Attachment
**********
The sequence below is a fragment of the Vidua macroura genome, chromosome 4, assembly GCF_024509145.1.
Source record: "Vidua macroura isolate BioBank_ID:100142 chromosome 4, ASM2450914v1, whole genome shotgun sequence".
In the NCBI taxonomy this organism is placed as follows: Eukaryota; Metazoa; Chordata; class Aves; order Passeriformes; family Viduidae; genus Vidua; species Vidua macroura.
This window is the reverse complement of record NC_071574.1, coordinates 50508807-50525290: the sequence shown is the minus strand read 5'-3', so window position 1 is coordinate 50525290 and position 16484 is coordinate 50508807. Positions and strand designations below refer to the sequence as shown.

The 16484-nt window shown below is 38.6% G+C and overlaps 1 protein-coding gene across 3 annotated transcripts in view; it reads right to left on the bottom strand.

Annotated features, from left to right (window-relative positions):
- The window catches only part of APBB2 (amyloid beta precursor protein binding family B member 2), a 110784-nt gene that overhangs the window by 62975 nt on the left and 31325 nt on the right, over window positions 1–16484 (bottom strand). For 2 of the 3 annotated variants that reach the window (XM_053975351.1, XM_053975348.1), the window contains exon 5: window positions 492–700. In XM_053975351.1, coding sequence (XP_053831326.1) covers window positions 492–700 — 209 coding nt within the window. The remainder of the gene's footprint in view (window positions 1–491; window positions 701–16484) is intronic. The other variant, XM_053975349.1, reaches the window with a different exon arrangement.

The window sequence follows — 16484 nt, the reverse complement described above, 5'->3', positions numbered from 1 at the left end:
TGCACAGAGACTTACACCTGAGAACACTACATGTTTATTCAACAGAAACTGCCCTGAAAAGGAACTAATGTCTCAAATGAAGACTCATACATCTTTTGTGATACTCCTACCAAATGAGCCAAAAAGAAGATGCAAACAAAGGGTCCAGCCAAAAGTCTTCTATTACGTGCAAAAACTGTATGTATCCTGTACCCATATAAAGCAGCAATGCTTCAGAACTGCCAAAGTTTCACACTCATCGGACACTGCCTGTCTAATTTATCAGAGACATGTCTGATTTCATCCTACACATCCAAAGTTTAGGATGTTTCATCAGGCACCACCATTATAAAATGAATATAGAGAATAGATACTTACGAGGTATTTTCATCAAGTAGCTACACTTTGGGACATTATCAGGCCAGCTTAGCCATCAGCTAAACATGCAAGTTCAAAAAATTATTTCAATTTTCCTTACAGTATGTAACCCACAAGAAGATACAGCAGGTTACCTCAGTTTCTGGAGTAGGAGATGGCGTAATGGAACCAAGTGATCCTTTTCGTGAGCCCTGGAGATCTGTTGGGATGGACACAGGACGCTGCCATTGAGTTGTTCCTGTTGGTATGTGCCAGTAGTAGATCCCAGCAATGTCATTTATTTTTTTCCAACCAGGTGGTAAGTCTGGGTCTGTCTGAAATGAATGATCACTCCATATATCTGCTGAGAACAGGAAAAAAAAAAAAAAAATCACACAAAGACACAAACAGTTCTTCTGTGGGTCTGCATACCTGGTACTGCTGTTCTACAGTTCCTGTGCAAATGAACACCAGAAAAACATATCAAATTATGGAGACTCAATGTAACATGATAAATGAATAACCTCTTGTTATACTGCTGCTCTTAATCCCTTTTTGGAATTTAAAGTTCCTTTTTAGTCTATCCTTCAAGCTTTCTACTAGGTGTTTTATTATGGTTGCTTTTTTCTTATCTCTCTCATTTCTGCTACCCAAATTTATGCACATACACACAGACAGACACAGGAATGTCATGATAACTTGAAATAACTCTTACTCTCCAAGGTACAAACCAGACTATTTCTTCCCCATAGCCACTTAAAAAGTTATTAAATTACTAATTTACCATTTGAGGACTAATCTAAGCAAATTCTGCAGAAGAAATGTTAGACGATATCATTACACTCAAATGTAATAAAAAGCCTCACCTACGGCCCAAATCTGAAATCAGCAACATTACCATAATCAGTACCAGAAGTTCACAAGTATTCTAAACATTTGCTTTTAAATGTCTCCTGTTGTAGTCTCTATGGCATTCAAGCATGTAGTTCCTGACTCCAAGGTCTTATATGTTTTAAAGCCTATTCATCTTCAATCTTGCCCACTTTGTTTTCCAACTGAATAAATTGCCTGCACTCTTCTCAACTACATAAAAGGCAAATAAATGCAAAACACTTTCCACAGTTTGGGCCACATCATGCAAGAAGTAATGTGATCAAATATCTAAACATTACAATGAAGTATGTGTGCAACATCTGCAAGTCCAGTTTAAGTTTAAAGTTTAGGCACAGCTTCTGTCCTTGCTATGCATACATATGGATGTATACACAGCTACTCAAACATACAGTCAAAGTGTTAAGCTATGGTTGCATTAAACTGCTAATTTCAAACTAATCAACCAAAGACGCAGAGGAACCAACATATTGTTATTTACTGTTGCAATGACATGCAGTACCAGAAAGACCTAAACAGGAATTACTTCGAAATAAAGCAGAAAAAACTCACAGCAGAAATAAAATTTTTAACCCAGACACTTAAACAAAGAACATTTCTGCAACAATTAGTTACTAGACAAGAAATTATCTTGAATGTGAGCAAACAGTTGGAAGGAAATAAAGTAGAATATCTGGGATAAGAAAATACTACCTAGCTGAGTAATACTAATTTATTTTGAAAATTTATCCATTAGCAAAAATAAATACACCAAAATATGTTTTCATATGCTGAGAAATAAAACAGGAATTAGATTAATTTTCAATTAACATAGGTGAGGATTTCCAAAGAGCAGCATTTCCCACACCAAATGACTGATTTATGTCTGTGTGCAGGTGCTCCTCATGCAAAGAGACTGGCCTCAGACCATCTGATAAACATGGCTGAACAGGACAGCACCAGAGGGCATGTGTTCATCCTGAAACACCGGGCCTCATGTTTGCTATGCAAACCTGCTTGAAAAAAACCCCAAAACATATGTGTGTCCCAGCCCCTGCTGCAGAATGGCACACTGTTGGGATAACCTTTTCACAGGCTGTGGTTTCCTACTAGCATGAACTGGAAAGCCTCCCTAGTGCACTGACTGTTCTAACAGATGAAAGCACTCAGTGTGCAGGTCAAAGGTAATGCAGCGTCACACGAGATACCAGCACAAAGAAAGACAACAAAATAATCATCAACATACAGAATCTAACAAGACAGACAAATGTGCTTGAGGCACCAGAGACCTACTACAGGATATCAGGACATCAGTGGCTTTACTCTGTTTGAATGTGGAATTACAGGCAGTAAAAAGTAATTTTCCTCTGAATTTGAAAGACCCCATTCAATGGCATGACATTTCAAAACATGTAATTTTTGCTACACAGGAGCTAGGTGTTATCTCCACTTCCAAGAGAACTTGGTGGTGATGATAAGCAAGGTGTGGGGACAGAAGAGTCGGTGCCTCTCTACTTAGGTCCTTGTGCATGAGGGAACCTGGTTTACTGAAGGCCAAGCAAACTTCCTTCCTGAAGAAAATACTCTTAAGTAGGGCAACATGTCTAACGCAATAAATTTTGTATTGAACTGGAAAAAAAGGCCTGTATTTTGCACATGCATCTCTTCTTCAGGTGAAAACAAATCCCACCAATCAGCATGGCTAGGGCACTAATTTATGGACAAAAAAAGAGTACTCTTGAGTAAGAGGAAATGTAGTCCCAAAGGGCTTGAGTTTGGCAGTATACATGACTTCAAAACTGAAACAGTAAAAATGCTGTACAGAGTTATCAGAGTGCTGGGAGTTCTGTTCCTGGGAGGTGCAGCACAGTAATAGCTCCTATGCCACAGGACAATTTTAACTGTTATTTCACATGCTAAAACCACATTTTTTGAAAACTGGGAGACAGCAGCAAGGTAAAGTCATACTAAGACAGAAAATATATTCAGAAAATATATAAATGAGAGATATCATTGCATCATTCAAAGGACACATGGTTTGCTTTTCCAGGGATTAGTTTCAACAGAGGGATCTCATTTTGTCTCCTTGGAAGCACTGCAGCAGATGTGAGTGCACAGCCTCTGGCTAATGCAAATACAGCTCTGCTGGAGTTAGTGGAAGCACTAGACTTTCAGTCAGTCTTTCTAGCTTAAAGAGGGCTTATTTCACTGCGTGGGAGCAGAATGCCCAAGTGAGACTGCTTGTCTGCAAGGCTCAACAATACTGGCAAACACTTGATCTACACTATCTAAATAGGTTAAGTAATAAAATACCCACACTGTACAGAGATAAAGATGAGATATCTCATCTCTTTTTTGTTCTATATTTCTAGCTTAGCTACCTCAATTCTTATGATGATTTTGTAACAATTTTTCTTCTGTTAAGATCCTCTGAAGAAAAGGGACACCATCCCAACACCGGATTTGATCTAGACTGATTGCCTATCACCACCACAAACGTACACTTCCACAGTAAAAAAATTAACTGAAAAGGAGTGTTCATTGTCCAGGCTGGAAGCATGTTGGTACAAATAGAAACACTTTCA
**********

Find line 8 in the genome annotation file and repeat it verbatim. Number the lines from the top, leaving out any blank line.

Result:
The window sequence follows — 16484 nt, the reverse complement described above, 5'->3', positions numbered from 1 at the left end: